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Journal of Nutrition and Metabolism
Volume 2010 (2010), Article ID 697842, 6 pages
Research Article

Glycaemic Response to Quality Protein Maize Grits

1Philippine Women's University, School of Nutrition, Taft Avenue, Manila 1004, Philippines
2Department of Food Science and Nutrition, College of Home Economics, University of the Philippines, Diliman, Quezon City 1101, Philippines
3School of Statistics, University of the Philippines, Diliman, Quezon City 1101, Philippines

Received 10 April 2010; Accepted 8 June 2010

Academic Editor: Günther Boehm

Copyright © 2010 Leonora N. Panlasigui et al. This is an open access article distributed under the Creative Commons Attribution License, which permits unrestricted use, distribution, and reproduction in any medium, provided the original work is properly cited.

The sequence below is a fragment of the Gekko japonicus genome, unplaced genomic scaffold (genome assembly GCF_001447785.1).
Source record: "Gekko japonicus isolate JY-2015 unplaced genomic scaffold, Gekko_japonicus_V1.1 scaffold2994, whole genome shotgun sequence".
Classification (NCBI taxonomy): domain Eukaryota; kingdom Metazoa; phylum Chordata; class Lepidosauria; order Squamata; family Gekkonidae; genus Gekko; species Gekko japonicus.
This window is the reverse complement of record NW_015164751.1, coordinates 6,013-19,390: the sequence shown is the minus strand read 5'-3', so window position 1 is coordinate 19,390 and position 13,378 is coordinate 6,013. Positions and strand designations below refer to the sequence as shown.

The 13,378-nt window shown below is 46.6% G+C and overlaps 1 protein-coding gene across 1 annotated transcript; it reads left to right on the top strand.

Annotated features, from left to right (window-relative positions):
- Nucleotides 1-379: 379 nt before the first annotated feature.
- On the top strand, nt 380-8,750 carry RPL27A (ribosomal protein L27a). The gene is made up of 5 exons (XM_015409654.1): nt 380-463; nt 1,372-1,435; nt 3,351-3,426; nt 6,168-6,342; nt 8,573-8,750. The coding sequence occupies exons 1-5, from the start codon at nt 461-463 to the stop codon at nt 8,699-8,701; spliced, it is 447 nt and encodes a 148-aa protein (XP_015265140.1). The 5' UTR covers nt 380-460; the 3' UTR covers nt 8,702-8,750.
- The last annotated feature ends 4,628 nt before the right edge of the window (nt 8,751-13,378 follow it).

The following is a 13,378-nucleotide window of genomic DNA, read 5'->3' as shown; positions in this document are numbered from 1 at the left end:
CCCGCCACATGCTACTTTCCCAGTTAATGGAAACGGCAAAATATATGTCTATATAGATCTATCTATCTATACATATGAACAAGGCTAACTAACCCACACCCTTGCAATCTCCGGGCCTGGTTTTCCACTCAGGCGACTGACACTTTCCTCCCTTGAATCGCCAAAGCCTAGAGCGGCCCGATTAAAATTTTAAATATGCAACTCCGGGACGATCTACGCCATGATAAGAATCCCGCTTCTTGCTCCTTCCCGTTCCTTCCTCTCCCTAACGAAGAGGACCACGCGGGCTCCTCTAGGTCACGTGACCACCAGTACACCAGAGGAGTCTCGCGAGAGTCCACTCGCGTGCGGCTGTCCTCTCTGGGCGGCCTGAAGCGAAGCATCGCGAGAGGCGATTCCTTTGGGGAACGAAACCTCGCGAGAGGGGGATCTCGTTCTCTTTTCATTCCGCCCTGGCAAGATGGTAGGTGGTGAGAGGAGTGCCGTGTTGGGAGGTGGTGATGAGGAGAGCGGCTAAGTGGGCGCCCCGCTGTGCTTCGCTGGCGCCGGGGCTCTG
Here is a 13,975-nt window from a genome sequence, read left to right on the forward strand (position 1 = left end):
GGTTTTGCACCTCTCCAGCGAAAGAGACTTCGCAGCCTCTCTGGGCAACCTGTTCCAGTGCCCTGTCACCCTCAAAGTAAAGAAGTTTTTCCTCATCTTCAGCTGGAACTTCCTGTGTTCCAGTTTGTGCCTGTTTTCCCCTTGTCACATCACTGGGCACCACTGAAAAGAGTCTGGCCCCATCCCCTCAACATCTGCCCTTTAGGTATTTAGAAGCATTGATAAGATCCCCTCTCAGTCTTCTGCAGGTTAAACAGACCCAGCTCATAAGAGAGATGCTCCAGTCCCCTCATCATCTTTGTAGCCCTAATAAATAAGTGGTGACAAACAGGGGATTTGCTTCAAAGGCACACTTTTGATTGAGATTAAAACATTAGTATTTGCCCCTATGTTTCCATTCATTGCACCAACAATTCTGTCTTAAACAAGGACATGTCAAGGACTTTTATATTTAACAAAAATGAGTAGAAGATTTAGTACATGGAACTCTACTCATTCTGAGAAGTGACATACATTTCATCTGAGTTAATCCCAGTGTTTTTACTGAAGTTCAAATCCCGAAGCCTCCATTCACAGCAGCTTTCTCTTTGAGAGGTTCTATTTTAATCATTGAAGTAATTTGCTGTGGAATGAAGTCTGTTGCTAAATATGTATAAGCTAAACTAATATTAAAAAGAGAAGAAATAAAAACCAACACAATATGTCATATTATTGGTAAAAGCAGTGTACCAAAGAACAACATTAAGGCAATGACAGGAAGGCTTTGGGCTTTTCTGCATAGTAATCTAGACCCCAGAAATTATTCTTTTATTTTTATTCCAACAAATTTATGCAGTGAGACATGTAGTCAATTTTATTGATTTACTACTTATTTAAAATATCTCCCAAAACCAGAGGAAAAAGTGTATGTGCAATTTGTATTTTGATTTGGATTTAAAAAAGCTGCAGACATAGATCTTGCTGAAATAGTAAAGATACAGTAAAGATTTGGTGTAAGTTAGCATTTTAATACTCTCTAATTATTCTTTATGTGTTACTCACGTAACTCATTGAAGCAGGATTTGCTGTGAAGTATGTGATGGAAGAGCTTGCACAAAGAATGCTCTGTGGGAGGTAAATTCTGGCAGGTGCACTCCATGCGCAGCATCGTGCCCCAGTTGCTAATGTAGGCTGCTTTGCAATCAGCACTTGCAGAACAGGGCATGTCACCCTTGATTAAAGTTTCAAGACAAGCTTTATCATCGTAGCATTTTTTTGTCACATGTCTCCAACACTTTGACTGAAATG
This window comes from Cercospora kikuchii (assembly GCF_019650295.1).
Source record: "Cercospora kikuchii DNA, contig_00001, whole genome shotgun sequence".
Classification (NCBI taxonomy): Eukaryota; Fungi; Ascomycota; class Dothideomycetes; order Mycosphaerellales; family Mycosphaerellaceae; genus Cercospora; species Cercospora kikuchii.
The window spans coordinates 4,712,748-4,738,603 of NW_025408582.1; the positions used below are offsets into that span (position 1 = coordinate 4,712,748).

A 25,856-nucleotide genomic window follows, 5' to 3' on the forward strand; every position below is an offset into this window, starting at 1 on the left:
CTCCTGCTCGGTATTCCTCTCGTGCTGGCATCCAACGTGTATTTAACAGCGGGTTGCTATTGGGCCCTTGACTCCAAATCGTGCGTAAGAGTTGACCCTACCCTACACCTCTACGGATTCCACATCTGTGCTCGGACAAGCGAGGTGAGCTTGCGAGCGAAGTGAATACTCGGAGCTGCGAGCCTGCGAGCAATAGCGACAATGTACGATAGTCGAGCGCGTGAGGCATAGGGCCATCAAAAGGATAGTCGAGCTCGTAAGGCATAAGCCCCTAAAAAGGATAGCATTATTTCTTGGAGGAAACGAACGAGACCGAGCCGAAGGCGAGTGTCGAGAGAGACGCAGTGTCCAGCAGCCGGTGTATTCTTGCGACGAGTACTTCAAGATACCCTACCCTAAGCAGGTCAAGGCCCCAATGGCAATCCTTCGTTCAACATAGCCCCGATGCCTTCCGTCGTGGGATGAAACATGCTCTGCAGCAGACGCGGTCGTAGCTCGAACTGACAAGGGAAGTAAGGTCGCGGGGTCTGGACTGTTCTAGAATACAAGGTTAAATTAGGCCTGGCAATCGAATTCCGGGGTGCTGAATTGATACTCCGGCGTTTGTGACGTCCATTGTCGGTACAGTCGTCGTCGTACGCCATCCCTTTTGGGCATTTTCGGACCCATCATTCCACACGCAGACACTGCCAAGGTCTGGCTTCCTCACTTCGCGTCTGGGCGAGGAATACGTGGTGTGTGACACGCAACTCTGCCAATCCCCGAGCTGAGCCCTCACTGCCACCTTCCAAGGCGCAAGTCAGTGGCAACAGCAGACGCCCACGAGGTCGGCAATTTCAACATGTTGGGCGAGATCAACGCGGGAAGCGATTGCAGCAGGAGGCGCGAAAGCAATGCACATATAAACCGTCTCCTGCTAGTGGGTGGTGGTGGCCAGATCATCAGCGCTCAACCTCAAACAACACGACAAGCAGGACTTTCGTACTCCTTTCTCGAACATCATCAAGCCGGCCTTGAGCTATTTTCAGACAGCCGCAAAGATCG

Background. Carbohydrates have varied rates of digestion and absorption that induces different hormonal and metabolic responses in the body. Given the abundance of carbohydrate sources in the Philippines, the determination of the glycaemic index (GI) of local foods may prove beneficial in promoting health and decreasing the risk of diabetes in the country. Methods. The GI of Quality Protein Maize (QPM) grits, milled rice, and the mixture of these two food items were determined in ten female subjects. Using a randomized crossover design, the control bread and three test foods were given on separate occasions after an overnight fast. Blood samples were collected through finger prick at time intervals of 0, 15, 30, 45, 60, 90, and 120 min and analyzed for glucose concentrations. Results. The computed incremental area under the glucose response curve (IAUC) varies significantly across test foods () with the pure QPM grits yielding the lowest IAUC relative to the control by 46.38. Resulting GI values of the test foods (bootstrapped) were 80.36 (SEM 14.24), 119.78 (SEM 18.81), and 93.17 (SEM 27.27) for pure QPM grits, milled rice, and rice-QPM grits mixture, respectively. Conclusion. Pure QPM corn grits has a lower glycaemic response compared to milled rice and the rice-corn grits mixture, which may be related in part to differences in their dietary fibre composition and physicochemical characteristics. Pure QPM corn grits may be a more health beneficial food for diabetic and hyperlipidemic individuals.